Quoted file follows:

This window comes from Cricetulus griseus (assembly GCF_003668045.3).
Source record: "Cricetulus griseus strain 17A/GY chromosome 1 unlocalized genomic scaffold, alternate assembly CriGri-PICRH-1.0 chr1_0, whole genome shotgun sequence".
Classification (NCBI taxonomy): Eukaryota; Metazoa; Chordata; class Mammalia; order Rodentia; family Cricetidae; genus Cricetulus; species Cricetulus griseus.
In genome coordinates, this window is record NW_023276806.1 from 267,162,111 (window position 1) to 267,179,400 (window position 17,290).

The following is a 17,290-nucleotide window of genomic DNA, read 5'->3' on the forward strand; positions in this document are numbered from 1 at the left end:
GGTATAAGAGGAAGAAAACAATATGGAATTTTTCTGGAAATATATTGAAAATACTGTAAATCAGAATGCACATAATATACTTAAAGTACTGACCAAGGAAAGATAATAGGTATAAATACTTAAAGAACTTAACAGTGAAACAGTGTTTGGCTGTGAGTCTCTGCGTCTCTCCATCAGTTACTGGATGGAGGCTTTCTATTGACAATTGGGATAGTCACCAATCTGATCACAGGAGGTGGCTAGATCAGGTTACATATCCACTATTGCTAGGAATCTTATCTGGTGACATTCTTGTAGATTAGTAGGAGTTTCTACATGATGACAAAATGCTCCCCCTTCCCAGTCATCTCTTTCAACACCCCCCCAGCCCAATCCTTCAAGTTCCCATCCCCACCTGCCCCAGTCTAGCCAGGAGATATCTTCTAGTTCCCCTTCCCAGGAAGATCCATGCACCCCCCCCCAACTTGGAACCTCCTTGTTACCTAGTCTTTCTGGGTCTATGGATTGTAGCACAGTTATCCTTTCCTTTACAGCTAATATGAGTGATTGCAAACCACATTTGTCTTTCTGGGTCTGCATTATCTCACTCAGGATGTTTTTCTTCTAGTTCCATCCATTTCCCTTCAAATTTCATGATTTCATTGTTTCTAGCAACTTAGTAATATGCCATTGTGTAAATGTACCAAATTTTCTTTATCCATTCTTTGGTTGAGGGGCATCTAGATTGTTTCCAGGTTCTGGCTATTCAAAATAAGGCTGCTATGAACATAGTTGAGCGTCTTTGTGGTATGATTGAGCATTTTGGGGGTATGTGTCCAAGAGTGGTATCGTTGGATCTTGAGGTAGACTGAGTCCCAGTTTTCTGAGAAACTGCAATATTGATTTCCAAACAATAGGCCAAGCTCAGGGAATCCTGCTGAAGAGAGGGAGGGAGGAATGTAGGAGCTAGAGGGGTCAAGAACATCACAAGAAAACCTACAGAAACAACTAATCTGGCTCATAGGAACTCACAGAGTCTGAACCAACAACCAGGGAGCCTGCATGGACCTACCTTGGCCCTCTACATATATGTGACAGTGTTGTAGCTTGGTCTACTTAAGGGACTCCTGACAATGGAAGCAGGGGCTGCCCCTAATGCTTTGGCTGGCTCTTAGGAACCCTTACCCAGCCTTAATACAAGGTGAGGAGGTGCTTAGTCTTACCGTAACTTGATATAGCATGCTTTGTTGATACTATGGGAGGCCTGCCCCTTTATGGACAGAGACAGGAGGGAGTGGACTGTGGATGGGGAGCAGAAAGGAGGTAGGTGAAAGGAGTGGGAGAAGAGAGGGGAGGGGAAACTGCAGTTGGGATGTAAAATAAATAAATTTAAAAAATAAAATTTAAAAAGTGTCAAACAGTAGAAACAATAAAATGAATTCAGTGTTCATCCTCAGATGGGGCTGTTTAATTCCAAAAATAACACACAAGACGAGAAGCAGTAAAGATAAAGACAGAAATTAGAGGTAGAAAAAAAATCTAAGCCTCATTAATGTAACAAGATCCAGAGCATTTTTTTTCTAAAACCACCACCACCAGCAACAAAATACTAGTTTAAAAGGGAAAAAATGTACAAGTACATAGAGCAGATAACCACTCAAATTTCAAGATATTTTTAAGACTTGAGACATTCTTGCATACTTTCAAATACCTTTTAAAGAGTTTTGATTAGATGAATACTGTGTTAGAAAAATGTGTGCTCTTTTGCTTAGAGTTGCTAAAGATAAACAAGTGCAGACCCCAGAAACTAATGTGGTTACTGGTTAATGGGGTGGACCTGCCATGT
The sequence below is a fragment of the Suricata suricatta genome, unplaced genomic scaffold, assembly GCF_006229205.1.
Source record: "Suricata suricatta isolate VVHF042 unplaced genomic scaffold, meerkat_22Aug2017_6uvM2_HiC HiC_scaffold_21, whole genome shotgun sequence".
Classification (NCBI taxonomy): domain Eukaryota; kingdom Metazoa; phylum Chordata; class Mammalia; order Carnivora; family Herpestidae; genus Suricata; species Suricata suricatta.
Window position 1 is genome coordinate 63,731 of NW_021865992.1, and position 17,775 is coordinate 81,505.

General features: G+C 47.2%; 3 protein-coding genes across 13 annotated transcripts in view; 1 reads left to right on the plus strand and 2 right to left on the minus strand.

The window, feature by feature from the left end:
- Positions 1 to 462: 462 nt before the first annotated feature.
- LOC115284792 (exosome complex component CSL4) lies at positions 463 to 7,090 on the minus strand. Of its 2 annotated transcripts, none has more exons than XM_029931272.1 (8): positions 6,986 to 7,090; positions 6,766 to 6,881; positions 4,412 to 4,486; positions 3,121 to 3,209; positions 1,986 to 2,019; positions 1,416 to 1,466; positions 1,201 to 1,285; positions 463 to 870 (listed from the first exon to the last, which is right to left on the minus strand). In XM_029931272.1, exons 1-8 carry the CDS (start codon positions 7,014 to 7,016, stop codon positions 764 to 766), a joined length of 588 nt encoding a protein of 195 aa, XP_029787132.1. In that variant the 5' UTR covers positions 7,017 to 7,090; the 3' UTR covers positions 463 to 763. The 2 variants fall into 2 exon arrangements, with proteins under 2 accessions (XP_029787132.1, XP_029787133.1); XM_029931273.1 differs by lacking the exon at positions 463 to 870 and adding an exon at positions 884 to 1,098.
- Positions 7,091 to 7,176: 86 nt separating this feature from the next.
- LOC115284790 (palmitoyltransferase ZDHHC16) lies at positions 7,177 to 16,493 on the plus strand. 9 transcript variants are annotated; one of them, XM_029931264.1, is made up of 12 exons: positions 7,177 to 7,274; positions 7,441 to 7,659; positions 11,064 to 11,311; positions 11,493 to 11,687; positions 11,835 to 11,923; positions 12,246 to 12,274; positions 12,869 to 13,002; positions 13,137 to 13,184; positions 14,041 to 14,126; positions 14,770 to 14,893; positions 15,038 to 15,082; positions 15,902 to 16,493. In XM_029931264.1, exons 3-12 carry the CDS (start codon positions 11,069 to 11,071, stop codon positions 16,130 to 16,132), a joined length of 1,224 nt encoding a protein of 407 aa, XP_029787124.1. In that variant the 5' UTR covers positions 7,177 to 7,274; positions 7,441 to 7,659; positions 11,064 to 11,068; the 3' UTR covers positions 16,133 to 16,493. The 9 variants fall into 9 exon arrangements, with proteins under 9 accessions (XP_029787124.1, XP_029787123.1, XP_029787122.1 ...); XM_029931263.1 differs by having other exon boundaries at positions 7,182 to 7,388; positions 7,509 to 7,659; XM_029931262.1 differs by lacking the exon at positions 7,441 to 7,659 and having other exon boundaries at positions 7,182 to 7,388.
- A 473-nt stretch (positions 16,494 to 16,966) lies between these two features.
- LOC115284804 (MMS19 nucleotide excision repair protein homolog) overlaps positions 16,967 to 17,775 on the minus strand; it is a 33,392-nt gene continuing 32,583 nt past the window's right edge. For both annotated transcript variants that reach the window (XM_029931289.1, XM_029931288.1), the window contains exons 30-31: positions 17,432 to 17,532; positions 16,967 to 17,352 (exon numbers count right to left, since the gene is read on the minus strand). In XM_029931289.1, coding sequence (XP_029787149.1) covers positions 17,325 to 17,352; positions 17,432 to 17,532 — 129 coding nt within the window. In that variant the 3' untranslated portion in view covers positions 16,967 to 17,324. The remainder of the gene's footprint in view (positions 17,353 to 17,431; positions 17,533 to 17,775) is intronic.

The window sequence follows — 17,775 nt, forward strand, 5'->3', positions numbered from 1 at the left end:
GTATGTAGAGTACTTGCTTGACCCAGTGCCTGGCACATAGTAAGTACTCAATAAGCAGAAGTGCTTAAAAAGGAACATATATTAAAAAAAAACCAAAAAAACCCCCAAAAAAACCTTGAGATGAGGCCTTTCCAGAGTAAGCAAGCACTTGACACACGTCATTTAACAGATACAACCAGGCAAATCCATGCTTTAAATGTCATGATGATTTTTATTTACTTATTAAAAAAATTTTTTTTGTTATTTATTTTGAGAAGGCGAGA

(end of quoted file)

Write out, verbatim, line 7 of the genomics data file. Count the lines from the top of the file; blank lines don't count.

The sequence below is a fragment of the Suricata suricatta genome, unplaced genomic scaffold, assembly GCF_006229205.1.